Maybe Dick Cheney was too harsh last week when he accused President Obama of "dithering" over his Afghanistan strategy, but U.S. indecision in the face increasing violence is lending credence to the former veep's charge and heaping pressure on the administration to act.
Obama is being pressed to mount an Iraq-style troop surge, but seems to be waiting until the Nov. 7 election run-off to make his move. In the meantime, violence on the ground is painting an ever-more chaotic picture of the war-ravaged nation, and daily diplomatic developments continue to ratchet up the pressure on Obama to act.
- Fourteen U.S. troops died in killed in two helicopter crashes Monday and eight U.S. soldiers were killed in separate bombings Tuesday -- making October the deadliest month since the Afghanistan war began eight years ago.
- Eight United Nations staffers were killed in Kabul Wednesday. The murders of these civilians, sent to help oversee the upcoming election, underscores the lawlessness in Afghanistan and the obstacles to helping to build a civil society.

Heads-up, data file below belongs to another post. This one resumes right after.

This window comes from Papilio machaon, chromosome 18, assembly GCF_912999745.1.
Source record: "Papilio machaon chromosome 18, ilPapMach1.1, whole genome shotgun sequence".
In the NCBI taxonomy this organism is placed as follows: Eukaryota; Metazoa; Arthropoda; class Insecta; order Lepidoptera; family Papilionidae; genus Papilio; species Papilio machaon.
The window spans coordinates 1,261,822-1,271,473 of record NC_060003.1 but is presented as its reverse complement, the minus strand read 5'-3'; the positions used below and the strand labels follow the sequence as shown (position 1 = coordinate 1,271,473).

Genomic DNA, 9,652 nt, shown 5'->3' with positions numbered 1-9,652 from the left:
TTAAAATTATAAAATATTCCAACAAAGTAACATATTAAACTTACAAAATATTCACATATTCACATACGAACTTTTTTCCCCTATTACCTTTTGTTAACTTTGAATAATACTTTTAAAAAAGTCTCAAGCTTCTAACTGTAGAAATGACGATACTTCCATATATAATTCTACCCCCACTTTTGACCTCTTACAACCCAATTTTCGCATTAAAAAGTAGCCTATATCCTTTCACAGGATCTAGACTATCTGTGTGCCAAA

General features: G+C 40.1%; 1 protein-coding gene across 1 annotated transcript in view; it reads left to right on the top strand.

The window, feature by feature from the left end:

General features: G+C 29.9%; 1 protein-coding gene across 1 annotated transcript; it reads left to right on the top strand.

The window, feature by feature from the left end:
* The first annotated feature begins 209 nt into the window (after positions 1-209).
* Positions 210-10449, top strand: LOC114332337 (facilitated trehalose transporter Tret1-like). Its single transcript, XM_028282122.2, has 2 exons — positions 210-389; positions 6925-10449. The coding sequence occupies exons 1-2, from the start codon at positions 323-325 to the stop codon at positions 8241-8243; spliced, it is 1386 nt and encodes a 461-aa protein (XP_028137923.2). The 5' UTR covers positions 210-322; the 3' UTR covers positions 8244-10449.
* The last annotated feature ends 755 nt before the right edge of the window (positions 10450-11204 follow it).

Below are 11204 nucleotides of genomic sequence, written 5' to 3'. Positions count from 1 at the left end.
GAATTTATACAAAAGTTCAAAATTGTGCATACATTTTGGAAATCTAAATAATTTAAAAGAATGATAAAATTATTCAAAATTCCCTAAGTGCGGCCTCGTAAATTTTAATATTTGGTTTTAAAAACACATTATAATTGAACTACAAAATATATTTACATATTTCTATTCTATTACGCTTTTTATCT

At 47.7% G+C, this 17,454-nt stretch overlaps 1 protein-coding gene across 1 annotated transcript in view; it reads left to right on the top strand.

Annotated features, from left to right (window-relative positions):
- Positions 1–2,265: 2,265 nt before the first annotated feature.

- While Obama deliberates over Gen. Stanley McChrystal's call for more troops, NATO has emphatically endorsed it, placing yet more pressure on Obama to sign off on a surge.
- A Marine-turned Foreign Service officer, Matthew Hoh, raised eyebrows by resigning in protest, declaring in a letter made public that neither the U.S. strategy nor objectives make sense. Hoh wasn't a senior official, but his Sept. 10 resignation earned him meetings with the U.S. Ambassador and even Richard Holbrooke, the administration's point man on the war.
- U.S.-backed Afghan President Hamid Karzai is in a runoff election because of the widespread perception his regime is corrupt. His brother has been linked to the drug trade, yet is also reportedly on the CIA payroll. That makes both governments look bad.
The Obama team recognizes the political peril created by the Afghanistan situation. On Wednesday evening, the president flew to Dover Air Force Base to meet families of troops slain this week. It was the right thing to do, but it also put the spotlight on the human sacrifice America is making in Afghanistan. Such reflection gives rise to new questions. Americans will want to know why soldiers are dying in what Obama has called a "war of necessity," and they will want to know that we have a sound strategy for winning -- and exiting.
If President Obama doesn't make a decision soon on Afghanistan -- stay, go, stay with more troops or stay with less -- the paralysis of analysis will spark a brushfire of anger and frustration from all political corners.
He wants to hold out until the election runoff is decided.
He may not have that much time.